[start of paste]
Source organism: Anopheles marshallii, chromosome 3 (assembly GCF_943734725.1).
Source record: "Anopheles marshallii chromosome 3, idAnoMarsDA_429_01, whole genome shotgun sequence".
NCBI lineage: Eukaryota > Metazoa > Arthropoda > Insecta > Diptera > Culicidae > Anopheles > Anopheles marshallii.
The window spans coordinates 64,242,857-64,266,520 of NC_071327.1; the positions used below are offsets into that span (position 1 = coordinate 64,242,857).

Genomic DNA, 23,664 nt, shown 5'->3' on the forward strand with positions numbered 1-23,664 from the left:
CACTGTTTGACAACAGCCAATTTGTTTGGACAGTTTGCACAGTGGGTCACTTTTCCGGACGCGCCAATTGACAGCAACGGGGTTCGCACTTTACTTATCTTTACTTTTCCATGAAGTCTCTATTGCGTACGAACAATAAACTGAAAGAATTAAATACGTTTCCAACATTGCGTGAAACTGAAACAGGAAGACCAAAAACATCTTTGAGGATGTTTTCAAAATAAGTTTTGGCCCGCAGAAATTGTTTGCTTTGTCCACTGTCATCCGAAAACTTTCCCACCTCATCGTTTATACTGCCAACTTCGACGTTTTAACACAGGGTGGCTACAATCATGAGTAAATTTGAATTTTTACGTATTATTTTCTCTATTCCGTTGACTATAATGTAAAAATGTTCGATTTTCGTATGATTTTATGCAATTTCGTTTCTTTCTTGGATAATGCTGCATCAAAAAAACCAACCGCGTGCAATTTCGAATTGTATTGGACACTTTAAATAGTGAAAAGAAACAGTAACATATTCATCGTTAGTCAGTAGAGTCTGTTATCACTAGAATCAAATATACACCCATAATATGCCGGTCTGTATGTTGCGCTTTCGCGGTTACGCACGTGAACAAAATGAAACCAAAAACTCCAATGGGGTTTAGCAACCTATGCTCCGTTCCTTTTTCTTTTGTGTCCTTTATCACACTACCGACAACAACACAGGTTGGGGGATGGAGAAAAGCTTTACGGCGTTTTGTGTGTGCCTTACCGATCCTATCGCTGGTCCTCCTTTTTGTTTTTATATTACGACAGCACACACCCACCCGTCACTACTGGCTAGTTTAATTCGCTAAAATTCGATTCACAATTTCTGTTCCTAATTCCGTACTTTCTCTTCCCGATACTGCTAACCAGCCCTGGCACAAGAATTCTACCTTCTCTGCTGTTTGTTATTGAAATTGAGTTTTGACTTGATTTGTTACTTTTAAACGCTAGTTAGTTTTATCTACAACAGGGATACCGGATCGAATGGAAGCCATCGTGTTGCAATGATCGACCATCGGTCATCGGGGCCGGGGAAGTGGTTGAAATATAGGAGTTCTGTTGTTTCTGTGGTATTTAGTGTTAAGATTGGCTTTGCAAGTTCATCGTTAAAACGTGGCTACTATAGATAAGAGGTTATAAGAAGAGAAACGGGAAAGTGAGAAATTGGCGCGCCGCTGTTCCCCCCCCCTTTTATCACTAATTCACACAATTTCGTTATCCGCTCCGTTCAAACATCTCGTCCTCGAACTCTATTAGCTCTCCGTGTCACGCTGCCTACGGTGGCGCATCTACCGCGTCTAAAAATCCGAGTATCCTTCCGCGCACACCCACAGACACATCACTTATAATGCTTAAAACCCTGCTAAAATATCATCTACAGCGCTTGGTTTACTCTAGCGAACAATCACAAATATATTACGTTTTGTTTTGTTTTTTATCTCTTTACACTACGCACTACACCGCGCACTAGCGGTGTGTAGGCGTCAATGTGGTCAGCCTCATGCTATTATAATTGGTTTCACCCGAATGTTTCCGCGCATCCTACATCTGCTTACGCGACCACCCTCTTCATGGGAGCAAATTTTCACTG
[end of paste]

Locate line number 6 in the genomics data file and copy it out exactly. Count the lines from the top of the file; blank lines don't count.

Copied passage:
CACTGTTTGACAACAGCCAATTTGTTTGGACAGTTTGCACAGTGGGTCACTTTTCCGGACGCGCCAATTGACAGCAACGGGGTTCGCACTTTACTTATCTTTACTTTTCCATGAAGTCTCTATTGCGTACGAACAATAAACTGAAAGAATTAAATACGTTTCCAACATTGCGTGAAACTGAAACAGGAAGACCAAAAACATCTTTGAGGATGTTTTCAAAATAAGTTTTGGCCCGCAGAAATTGTTTGCTTTGTCCACTGTCATCCGAAAACTTTCCCACCTCATCGTTTATACTGCCAACTTCGACGTTTTAACACAGGGTGGCTACAATCATGAGTAAATTTGAATTTTTACGTATTATTTTCTCTATTCCGTTGACTATAATGTAAAAATGTTCGATTTTCGTATGATTTTATGCAATTTCGTTTCTTTCTTGGATAATGCTGCATCAAAAAAACCAACCGCGTGCAATTTCGAATTGTATTGGACACTTTAAATAGTGAAAAGAAACAGTAACATATTCATCGTTAGTCAGTAGAGTCTGTTATCACTAGAATCAAATATACACCCATAATATGCCGGTCTGTATGTTGCGCTTTCGCGGTTACGCACGTGAACAAAATGAAACCAAAAACTCCAATGGGGTTTAGCAACCTATGCTCCGTTCCTTTTTCTTTTGTGTCCTTTATCACACTACCGACAACAACACAGGTTGGGGGATGGAGAAAAGCTTTACGGCGTTTTGTGTGTGCCTTACCGATCCTATCGCTGGTCCTCCTTTTTGTTTTTATATTACGACAGCACACACCCACCCGTCACTACTGGCTAGTTTAATTCGCTAAAATTCGATTCACAATTTCTGTTCCTAATTCCGTACTTTCTCTTCCCGATACTGCTAACCAGCCCTGGCACAAGAATTCTACCTTCTCTGCTGTTTGTTATTGAAATTGAGTTTTGACTTGATTTGTTACTTTTAAACGCTAGTTAGTTTTATCTACAACAGGGATACCGGATCGAATGGAAGCCATCGTGTTGCAATGATCGACCATCGGTCATCGGGGCCGGGGAAGTGGTTGAAATATAGGAGTTCTGTTGTTTCTGTGGTATTTAGTGTTAAGATTGGCTTTGCAAGTTCATCGTTAAAACGTGGCTACTATAGATAAGAGGTTATAAGAAGAGAAACGGGAAAGTGAGAAATTGGCGCGCCGCTGTTCCCCCCCCCTTTTATCACTAATTCACACAATTTCGTTATCCGCTCCGTTCAAACATCTCGTCCTCGAACTCTATTAGCTCTCCGTGTCACGCTGCCTACGGTGGCGCATCTACCGCGTCTAAAAATCCGAGTATCCTTCCGCGCACACCCACAGACACATCACTTATAATGCTTAAAACCCTGCTAAAATATCATCTACAGCGCTTGGTTTACTCTAGCGAACAATCACAAATATATTACGTTTTGTTTTGTTTTTTATCTCTTTACACTACGCACTACACCGCGCACTAGCGGTGTGTAGGCGTCAATGTGGTCAGCCTCATGCTATTATAATTGGTTTCACCCGAATGTTTCCGCGCATCCTACATCTGCTTACGCGACCACCCTCTTCATGGGAGCAAATTTTCACTG